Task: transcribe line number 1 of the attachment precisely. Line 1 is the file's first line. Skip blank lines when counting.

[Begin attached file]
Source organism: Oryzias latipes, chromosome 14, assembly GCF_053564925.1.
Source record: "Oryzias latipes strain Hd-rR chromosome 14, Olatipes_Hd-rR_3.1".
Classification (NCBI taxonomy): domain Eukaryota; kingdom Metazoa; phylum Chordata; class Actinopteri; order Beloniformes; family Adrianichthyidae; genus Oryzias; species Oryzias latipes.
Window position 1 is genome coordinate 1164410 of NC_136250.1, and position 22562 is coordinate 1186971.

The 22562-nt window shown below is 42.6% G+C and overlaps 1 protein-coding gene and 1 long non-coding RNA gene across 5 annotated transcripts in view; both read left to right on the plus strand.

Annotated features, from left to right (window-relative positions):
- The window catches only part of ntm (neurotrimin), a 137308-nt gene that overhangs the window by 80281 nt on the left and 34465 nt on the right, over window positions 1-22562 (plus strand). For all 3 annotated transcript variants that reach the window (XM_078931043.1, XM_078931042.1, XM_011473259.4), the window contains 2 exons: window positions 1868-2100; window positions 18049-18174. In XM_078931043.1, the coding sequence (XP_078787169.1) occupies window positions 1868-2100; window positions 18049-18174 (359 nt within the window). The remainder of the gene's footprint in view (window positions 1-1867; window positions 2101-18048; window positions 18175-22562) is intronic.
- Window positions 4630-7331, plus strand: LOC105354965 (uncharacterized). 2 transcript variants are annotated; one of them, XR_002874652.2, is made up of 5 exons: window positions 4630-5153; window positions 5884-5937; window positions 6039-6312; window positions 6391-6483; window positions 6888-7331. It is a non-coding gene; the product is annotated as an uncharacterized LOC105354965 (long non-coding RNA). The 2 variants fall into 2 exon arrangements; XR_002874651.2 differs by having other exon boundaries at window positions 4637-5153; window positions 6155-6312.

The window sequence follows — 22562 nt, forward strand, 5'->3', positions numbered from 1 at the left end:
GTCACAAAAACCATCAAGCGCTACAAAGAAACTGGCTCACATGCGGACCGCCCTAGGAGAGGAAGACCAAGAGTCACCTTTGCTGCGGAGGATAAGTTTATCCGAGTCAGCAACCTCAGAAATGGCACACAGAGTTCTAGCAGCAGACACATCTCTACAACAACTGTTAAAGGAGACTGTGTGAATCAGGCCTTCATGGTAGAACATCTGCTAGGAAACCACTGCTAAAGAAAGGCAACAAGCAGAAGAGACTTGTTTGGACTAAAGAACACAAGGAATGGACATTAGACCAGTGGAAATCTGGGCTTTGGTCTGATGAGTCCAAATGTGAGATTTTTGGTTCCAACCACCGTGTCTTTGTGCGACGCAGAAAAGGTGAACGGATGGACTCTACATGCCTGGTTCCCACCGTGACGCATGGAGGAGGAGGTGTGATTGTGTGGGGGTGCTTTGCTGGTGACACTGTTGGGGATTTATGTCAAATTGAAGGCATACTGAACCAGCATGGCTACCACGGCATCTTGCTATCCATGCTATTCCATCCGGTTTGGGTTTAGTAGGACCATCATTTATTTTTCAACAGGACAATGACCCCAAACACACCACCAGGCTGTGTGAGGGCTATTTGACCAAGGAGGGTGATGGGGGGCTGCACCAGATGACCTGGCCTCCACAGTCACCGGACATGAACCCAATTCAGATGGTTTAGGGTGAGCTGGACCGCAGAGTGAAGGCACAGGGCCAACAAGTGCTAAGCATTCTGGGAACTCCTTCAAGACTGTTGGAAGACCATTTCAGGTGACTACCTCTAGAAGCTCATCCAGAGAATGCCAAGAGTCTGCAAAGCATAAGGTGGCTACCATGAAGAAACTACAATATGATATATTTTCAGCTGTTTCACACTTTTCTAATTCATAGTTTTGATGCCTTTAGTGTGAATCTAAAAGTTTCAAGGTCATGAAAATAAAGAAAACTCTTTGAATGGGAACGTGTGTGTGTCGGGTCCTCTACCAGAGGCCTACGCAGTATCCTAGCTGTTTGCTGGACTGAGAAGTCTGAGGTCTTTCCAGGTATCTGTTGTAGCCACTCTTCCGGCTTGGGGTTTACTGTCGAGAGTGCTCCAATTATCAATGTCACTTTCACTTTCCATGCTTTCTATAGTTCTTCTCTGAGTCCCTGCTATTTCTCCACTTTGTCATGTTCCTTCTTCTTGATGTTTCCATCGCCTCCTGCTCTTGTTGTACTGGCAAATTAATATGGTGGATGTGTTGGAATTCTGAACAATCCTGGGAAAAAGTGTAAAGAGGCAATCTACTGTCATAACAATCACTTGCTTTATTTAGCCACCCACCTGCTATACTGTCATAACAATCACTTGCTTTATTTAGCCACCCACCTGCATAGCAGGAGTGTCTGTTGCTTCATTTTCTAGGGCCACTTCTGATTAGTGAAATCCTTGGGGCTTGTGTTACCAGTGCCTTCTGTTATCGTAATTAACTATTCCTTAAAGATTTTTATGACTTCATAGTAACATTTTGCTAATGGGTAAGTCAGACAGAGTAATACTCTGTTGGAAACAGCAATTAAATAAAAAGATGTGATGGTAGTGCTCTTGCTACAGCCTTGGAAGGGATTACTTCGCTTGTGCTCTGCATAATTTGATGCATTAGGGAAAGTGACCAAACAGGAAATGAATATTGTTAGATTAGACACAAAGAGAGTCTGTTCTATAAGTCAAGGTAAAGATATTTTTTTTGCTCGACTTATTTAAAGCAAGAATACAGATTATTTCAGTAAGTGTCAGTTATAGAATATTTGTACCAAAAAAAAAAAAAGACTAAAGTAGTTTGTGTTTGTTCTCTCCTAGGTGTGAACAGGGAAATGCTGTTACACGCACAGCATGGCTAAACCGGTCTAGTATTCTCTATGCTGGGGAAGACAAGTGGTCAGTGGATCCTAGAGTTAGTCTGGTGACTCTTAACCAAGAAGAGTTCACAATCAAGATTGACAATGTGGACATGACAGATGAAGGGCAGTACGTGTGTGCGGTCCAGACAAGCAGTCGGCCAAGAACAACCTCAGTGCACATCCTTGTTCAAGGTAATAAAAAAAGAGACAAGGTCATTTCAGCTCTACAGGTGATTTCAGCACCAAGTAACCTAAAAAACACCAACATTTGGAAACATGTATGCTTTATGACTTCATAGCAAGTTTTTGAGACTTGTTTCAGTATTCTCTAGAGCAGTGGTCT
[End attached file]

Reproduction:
Source organism: Oryzias latipes, chromosome 14, assembly GCF_053564925.1.